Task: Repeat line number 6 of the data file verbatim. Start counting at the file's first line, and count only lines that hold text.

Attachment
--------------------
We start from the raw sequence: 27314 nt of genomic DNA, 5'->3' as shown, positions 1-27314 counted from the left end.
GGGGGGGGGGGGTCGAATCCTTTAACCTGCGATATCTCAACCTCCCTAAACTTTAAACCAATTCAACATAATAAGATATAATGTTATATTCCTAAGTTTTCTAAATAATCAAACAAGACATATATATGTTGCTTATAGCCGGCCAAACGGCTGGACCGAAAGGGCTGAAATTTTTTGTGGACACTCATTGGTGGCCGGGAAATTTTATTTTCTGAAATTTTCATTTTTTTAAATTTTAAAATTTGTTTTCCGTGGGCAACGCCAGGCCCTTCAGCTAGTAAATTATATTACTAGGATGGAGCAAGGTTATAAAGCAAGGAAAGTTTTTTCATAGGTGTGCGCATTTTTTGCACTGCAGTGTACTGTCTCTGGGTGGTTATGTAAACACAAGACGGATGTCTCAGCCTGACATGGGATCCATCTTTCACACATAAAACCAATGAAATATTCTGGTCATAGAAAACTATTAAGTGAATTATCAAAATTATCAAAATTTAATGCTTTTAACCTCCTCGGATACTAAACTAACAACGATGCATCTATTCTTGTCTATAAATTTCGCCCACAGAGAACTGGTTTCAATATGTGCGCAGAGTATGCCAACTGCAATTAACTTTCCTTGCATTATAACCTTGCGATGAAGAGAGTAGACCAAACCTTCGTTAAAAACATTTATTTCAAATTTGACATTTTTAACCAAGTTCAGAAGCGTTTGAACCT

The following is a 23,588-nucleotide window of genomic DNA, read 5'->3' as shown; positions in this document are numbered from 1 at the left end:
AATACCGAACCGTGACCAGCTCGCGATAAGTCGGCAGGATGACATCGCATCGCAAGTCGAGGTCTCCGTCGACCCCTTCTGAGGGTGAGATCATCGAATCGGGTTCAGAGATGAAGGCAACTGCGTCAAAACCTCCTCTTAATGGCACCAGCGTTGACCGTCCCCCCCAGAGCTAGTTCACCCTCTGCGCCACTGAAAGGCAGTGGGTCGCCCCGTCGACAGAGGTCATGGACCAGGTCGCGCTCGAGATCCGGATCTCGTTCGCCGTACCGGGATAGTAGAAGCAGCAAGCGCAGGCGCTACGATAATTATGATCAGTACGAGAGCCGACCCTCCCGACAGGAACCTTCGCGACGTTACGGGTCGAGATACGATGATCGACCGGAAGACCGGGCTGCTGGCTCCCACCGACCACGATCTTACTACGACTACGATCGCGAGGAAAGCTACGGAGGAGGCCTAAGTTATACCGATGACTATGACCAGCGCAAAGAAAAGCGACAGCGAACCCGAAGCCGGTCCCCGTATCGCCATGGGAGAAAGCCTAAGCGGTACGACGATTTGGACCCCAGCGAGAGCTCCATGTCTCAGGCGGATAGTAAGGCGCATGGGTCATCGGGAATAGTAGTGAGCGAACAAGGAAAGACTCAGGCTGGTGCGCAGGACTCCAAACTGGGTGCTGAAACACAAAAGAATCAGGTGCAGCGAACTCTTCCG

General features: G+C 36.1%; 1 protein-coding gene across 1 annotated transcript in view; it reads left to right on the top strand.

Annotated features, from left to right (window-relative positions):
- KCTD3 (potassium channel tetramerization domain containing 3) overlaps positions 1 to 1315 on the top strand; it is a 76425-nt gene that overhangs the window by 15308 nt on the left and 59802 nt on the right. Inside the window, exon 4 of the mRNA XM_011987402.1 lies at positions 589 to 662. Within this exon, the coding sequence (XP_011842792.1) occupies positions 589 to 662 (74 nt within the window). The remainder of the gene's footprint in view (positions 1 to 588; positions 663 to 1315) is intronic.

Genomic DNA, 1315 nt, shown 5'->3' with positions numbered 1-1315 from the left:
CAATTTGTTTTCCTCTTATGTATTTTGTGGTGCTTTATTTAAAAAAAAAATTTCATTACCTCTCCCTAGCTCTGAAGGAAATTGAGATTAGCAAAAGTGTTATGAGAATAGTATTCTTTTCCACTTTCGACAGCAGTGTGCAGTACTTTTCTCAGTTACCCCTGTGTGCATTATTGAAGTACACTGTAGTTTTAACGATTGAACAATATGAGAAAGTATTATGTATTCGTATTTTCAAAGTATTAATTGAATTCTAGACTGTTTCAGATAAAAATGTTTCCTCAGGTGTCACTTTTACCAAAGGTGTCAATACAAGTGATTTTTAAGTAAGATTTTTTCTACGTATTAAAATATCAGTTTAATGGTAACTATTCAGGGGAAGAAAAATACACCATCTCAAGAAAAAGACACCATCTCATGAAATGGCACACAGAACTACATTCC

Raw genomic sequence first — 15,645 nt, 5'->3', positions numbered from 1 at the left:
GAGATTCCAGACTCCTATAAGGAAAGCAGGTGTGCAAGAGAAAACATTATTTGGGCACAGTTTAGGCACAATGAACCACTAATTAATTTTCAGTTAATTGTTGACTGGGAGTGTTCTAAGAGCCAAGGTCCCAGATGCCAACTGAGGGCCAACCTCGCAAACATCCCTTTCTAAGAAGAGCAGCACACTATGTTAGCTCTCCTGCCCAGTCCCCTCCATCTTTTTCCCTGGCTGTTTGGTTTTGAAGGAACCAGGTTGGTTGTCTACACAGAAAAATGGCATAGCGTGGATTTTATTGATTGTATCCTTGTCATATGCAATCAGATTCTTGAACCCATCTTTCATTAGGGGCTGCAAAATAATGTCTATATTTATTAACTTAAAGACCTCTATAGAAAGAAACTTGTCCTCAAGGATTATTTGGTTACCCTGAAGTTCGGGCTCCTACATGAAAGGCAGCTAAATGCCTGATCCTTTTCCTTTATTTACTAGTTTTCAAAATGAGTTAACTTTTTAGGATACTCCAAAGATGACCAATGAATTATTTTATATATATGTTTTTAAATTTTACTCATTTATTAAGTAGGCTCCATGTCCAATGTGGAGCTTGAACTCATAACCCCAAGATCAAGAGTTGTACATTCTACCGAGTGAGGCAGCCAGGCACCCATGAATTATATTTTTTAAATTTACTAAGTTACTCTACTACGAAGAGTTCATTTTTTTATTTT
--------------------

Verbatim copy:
Annotated features, from left to right (window-relative positions):